The next big HITS

Exploring new frontiers in the world of food and beverages: The hygiene, integrity, traceability and sharing (HITS) strategy.

food producer

The role of the food producer is to deliver on the explicit or tacit desires of the consumer. A food or beverage product can be evaluated by means of a three‑step process: selection, purchase and final usage. In this ambit, the proposed food is perceived by consumers with relation to positive and negative features and predictable consequences of the purchase.

With regard to positive features, the edible product is evaluated in terms of sensorial and hedonic features, ie, food-related parameters – aroma, flavour, texture, taste, etc – and non-implicit factors (claims) such as ethical trade, integrity of the food producer and defence of cultural traditions. Negative features, on the other hand, can dissuade the consumer: unpleasant sensorial attributes, hygiene and safety concerns, remarkable environmental risks, lack of integrity (as opposed to authenticity), etc.

As a result, the consumer reacts proactively in terms of food and beverages, evaluating positive and negative features and anticipating possible consequences. Food business operators (FBO) demonstrate a variety of attitudes, from ‘reactive’ actions (passively awaiting crises; limitation of dangers; restoring and assessment) to ‘proactive’ approaches (preventive simulation and analysis of crises; detection; limitation; restoring; re-assessment; and continuous learning/improvement).1 Naturally, the proactive strategy is highly recommended and expected by the consumer.

It may be considered that the main challenge for food and beverage producers is addressed on four levels, owing to the four areas of intervention: hygiene, integrity, traceability and sharing (HITS). The HITS acronym suggests that the needs and hopes of the average consumer must be evaluated from four different viewpoints at the same time.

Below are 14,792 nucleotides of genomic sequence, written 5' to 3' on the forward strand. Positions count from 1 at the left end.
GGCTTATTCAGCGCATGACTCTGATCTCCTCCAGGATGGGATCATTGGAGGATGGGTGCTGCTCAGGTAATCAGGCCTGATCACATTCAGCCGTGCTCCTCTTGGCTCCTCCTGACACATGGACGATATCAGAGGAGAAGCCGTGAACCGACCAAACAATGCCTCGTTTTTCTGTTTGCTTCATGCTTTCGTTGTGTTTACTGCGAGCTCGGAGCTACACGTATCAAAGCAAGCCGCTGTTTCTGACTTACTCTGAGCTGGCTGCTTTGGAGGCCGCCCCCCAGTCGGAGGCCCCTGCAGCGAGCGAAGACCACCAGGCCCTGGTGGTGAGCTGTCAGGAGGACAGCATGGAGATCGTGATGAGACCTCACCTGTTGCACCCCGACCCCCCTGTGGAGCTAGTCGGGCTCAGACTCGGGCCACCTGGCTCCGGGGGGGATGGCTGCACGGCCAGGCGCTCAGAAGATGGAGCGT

Importantly, the consumer must be protected against menaces. Proactive actions must consider the technological and scientific properties of food production (including the ‘hidden’ and ‘accessory’ packaging materials);2 quality management; compliance with official regulations; and economic factors.3

Consumer demands for integrity must also be considered. Authentic foods and beverages imply that consumers can rely on the FBO, stating that the ethical agreement between seller and purchaser is satisfied. However, authentic foods can be economically expensive and, consequently, production costs may incite partial or total adulteration. In other words, adulterated foods can really ‘remove’ authentic products from the market (in a similar way to Gresham’s Law concerning bad and good money). This concern can be observed in cases of 50-100 percent adulterated extra-virgin olive oils, with the progressive diminution of ‘fair’ FBO.

The strong interest in integrity also implies increasing interest in traceability issues and related systems. The argument has been debated for years and is surely linked with issues of food hygiene and authenticity. Current and improved strategies based on blockchain protocols and other instruments are necessary and requested countermeasures.

Food sharing should be considered as a peculiar countermeasure against supply-chain deficiencies (food waste is the emerging issue of the last few years in many countries, with a significant amount of food loss due to consumer behaviour). The higher the extension of social food-sharing opportunities, the lower the loss of food. This will have notable advantages for those in poverty and will be a remarkable help for FBOs in terms of production/manufacturing/logistics costs, sustainability, ameliorated hygiene and improved integrity/traceability.

All pillars of HITS should be recommended as part of a common and coordinated HITS strategy and, hopefully, proactive approaches in the world of food and beverages can be boosted in this way.


  1. Mitroff I, Shrivastava P, Udwadia FE. 1987. Effective Crisis Management. The Academy of Management Executive 1, 3: 283-292
  2. Parisi S. 2012. Food Packaging and Food Alterations. Smithers Rapra Publishing, Shawbury, Shropshire, UK
  3. Parisi S. 2019. Food Safety 101. Al-Balqa Applied University, Al-Salt, Jordan

About the authors

Salvatore ParisiSalvatore Parisi (left) is from the Department of Nutrition and Food Processing, Al-Balqa Applied University, Al-Salt, Jordan. He is a member of the AOAC Official Methods Board (OMB) and has been involved with different AOAC Working Groups and Expert Review Panels since 2015.

Moawiya A. Haddad

Moawiya A. Haddad (right) leads the Department of Nutrition and Food Processing, Al-Balqa Applied University, Al-Salt, Jordan. He also works as the Vice-Chairman of the Jordanian Dietetic Association (JDA) and as Panel Leader for olive oil recognised by the International Olive Council (IOOC).

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